It may not seem like it today — with Brexit, nationalism and a resurgent Russia on its borders — but the EU was created to promote stability.

Pro-EU protesters outside parliament in London, 13 March 2019 (EPA-EFE/Andy Rain)

It may be hard to believe that the European Union was created to promote stability. After all, the United Kingdom is on the verge of exiting the bloc. Nationalism and economic uncertainty are on the rise in a number of EU member states. And an increasingly aggressive Russia, fresh from its takeover of Crimea, looms large to the east.

But the EU was, in fact, created to counter instability.

The bloc’s history goes back more than half a century. Although today the EU is known for allowing the free movement of products and people within its borders, the union was originally created for a different purpose.

When was the EU founded?

In 1951, Italy, France, Germany, Belgium, the Netherlands and Luxembourg signed the Treaty of Paris, which led to the creation of the European Coal and Steel Community (ECSC). The ECSC was established as part of an effort to prevent future bloodbaths between neighboring countries, of the kind seen in World War One and Two.

The ECSC was meant to prevent future wars by making it all but impossible for signatory nations to start one: War demands steel and coal, and so it becomes much more difficult if countries’ industries are intertwined.

The success of the ECSC spurred cooperation in other economic sectors that was formalized with the Treaty of Rome in 1957.

At the same time, the ECSC changed its name to the European Economic Community. As the name suggests, the purpose of the new community was to enable people, goods and services to move freely across members’ borders.

Who are the member states?

The EU currently has 28 member states; the number will fall to 27 if and when the United Kingdom leaves as scheduled on March 29.

It took decades for the EU to grow to its current size. Here is when different countries joined the EU:

1973: Denmark, Ireland and Great Britain join the six founding members.

1981: Greece

1986: Spain and Portugal

1995: Austria, Finland and Sweden

2004: Czech Republic, Estonia, Cyprus, Latvia, Lithuania, Hungary, Malta, Poland, Slovakia and Slovenia

2007: Romania and Bulgaria

2013: Croatia

Although there are already 28 members states, Turkey, Macedonia, Montenegro, Serbia and Albania have all asked to be admitted.

Whether or not they are admitted will depend on whether they can meet the EU’s entry requirements. Many small states struggle to meet the strict admission criteria, which were developed in 1993 and are referred to as the Copenhagen Criteria.

An aspiring member has to have “stable institutions guaranteeing democracy, the rule of law, human rights and respect for and protection of minorities; a functioning market economy and the capacity to cope with competition and market forces in the EU; the ability to take on and implement effectively the obligations of membership, including adherence to the aims of political, economic and monetary union.”

The EU after the fall of the Berlin Wall

The fall of the Berlin Wall and then the collapse of the Soviet Union in 1991 marked the end of the Cold War. But instability persisted in Europe, particularly in former Soviet satellite states.

Meanwhile, EEC member states drew closer as neighbours, leading to Maastricht Treaty in 1992, which created of a common foreign and security policy.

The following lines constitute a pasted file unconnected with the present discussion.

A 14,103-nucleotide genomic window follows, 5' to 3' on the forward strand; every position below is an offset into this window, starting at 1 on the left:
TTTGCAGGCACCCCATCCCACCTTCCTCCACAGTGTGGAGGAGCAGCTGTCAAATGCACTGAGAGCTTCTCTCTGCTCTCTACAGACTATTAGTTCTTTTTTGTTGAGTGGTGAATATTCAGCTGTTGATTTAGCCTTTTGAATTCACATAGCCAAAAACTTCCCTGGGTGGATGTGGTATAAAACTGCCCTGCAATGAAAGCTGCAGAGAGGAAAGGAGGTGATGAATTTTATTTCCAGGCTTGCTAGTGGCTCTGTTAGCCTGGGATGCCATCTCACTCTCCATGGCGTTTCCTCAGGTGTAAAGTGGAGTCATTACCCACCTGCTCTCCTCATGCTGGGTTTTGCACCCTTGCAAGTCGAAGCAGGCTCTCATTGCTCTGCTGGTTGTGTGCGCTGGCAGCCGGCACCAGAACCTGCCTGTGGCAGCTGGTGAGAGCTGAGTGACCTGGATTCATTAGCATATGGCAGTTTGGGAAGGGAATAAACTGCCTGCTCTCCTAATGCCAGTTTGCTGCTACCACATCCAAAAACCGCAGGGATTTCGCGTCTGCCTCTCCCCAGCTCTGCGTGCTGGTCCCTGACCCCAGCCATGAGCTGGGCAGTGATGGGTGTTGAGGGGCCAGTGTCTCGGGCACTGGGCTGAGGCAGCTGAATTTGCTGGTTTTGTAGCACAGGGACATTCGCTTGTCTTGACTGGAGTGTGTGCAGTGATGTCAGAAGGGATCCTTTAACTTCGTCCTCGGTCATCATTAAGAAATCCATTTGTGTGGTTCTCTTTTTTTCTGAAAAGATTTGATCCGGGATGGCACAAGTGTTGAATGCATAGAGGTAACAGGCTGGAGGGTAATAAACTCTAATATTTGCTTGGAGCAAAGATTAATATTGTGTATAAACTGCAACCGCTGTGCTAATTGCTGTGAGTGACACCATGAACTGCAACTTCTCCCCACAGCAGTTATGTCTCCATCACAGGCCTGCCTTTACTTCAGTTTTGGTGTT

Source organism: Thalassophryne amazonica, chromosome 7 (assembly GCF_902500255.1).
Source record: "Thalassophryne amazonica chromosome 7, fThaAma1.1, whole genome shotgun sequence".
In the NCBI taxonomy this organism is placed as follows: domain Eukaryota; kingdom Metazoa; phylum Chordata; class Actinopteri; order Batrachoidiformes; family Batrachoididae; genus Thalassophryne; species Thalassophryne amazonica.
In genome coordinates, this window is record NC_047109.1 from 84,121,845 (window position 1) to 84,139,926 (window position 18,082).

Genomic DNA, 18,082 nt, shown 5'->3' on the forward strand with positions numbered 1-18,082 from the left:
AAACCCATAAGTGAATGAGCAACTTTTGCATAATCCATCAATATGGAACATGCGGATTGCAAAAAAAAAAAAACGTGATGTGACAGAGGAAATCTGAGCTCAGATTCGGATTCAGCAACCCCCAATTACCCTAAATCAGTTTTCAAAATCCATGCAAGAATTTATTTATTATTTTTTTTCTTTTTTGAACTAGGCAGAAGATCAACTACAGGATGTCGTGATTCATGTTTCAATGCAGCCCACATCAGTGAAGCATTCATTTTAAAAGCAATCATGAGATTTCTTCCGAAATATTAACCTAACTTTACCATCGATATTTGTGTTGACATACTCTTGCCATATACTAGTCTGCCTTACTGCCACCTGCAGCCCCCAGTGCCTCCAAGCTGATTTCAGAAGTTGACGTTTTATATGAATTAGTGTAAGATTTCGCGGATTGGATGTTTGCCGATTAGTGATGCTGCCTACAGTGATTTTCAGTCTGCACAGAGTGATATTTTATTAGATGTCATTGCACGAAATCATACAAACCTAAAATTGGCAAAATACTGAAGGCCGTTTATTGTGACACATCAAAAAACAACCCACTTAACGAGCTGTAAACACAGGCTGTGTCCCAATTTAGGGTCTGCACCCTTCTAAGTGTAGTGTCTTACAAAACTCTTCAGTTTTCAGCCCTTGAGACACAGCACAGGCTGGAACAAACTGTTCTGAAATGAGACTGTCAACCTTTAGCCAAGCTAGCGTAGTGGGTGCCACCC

In 1997 under the Treaty of Amsterdam, member states’ national governments transferred certain powers to the European Parliament, including the authority to pass laws relating to immigration, foreign policy and security.

Is stability the purpose of the European Union?

One of the founding purposes of the EU was to promote free trade between the member states. Free trade policies ensure goods produced in the EU member countries can be bought and sold in other member countries without being subject to tariffs or taxes.

The EU promotes other economic objectives, such as growth and employment, and macroeconomic and fiscal stability within the union.

The EU took a major step towards promoting macroeconomic stability by creating a single currency, the euro, which started circulating in 2002 and is now used by more than 339 million people in 23 countries, including 19 EU member states.

The EU has evolved dramatically throughout its history. It went from being a sort of insurance against a world war to a massive union that exerts enormous global economic and political clout.

Notwithstanding the UK’s plans to exit, there still remain significant opportunities for the EU to grow. But size is not a guarantee of security or stability. Whether or not the EU continues to guarantee peace and stability will depend on member states’ willingness to cooperate and compromise.


  1. Why is it difficult forc member states to join the EU?
  2. Why was a single currency created? What kinds of challenges has the euro created for smaller member states?
  3. What are the governing bodies of the EU? Which of them are democratically accountable?

Mikkel Arffmann is a second-year student at the Herlufsholm School, focusing on Business Management and Social Studies. He lives in Denmark and speaks Danish, English and French. In the future, he would like to study Economics.

Daniel Bendix is a Danish high school student at the Herlufsholm School, where he is studying Social Science and Business. He was born in Riyadh and has since lived in the Netherlands. He enjoys writing about global politics and business.

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WorldEuropeIn pursuit of stability: Why the EU was created